that very much depends on how much storage your VMs are using?

do you not currently back them up?

To alter the configuration of the Array, you will need to DOWN the server, and run the ACU.

The RAID array will run in reduced performance mode, whilst it rebuilds.
Adma1Author Commented:

We do back up the vm's as such but what we do is schedule a nightly backup within Windows on each server to perform a backup of all volumes including the bare metal recovery.
Andrew Hancock (VMware vExpert / EE MVE^2)VMware and Virtualization ConsultantCommented:
Okay, not the most efficient way of backup or restoration.
Adma1Author Commented:
Should we be backing up the VM's as well?
Andrew Hancock (VMware vExpert / EE MVE^2)VMware and Virtualization ConsultantCommented:
I would always recommend Backup of the VMs before any partition or disk changes.

VMware ESX/ESXi Backup Guide
Adma1Author Commented:
Hi Hanccocka,

Thanks for your response, stupid question here but how do you tell if you have the free or licensed version of ESXi?

Also the 2nd stupid question is; in the attached screen shot there are 2 datastores listed - Datastore 1 and Datastore 2. Now are these the 2 data stores that I need to copy out of VM ware? if so we have a spare Identical HP Pro liant server and was proposing to put the new blank drives into the spare unit and then use the ACU to build the raid then once the raid is set up I can copy over the VM's. Does that sound like it could work?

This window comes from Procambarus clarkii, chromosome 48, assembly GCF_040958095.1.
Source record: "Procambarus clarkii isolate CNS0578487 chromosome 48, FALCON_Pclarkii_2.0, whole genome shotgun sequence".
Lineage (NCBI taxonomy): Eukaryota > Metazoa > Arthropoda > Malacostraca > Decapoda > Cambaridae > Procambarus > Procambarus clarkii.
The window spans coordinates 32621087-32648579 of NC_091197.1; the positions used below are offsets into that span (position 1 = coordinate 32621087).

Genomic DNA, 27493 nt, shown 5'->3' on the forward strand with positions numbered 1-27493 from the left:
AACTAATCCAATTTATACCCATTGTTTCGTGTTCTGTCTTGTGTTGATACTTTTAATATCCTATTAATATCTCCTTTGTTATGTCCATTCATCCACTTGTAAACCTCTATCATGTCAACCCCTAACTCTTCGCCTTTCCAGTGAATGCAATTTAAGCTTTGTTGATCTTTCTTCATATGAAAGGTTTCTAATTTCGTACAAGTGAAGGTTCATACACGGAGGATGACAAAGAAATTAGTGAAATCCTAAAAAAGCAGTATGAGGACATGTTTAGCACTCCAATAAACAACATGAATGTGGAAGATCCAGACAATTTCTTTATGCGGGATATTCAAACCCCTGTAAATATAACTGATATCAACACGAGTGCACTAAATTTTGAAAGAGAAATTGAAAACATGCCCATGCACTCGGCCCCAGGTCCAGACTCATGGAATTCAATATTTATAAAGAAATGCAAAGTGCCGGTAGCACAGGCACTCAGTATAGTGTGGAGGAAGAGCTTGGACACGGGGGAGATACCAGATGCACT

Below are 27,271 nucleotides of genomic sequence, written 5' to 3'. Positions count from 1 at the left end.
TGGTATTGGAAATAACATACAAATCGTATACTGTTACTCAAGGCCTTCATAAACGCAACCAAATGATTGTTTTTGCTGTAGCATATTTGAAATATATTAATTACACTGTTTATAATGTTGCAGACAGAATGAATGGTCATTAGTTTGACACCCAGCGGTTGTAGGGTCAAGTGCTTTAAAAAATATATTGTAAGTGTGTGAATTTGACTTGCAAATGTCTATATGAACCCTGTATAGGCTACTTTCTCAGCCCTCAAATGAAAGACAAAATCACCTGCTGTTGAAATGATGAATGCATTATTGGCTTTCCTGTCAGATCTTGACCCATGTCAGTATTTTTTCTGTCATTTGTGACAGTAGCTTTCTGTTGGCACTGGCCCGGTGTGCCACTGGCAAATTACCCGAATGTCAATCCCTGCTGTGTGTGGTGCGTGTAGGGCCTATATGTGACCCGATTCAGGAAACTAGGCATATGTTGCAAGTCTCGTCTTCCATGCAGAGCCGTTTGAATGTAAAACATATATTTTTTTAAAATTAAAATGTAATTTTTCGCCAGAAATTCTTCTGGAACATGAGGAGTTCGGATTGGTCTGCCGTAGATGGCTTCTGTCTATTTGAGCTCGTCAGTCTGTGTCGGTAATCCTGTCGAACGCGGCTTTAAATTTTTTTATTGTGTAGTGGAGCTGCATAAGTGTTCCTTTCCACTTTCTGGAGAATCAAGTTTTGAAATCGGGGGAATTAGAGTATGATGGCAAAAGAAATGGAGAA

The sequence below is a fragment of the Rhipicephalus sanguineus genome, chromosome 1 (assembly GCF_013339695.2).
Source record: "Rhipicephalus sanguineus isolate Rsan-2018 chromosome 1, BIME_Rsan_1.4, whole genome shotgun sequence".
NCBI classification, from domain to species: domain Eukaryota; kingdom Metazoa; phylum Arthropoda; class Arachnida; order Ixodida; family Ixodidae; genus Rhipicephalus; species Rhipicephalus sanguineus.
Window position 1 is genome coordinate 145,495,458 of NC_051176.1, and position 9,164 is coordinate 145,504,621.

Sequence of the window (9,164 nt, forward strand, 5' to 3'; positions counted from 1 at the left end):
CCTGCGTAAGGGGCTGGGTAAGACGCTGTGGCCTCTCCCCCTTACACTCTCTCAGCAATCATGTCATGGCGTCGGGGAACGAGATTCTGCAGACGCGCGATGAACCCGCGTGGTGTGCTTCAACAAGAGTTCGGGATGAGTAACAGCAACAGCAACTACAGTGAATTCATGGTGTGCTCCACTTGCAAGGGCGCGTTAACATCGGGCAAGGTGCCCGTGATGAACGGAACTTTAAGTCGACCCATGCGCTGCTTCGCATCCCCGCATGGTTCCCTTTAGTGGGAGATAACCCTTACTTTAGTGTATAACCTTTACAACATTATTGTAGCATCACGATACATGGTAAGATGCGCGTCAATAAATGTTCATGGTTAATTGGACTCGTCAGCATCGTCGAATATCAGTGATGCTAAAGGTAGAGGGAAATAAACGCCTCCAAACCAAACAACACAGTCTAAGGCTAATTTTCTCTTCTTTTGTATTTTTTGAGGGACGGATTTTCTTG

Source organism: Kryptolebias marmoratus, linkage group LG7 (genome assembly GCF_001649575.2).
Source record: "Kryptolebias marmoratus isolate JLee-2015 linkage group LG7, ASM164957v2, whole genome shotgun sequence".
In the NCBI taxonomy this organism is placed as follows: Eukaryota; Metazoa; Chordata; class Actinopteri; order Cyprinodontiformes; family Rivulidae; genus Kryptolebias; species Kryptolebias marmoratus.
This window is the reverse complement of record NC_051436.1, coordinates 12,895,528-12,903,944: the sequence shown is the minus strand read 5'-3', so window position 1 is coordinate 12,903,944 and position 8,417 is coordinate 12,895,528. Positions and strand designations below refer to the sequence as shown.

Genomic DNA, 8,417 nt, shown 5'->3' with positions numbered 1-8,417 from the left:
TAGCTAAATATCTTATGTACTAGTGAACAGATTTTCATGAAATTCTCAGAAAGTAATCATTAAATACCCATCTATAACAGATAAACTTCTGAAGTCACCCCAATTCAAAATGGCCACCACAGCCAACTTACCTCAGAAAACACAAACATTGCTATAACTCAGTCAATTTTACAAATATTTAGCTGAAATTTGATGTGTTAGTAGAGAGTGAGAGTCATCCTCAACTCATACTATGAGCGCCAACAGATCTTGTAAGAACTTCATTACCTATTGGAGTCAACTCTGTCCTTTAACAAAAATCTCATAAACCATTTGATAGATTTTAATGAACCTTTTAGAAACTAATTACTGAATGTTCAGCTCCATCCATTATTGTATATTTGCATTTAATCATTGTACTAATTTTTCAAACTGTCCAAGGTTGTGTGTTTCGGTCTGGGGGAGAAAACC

Sorry bout the questions, I just have limited experience with this sort of stuff and your help is greatly appreciated.

many thanks,
Andrew Hancock (VMware vExpert / EE MVE^2)VMware and Virtualization ConsultantCommented:
1. Check your licensing, if it states Hypervisor in the license, it's likely to be the free version. Did you also purchase any licenses from VMware?

Do you have a VMware account with VMware, and in MyVMware do you have any licenses?

2. Depends on your license how you backup the VMs. See my previous EE Article, which explains what you can and cannot do with Free or License ESXi.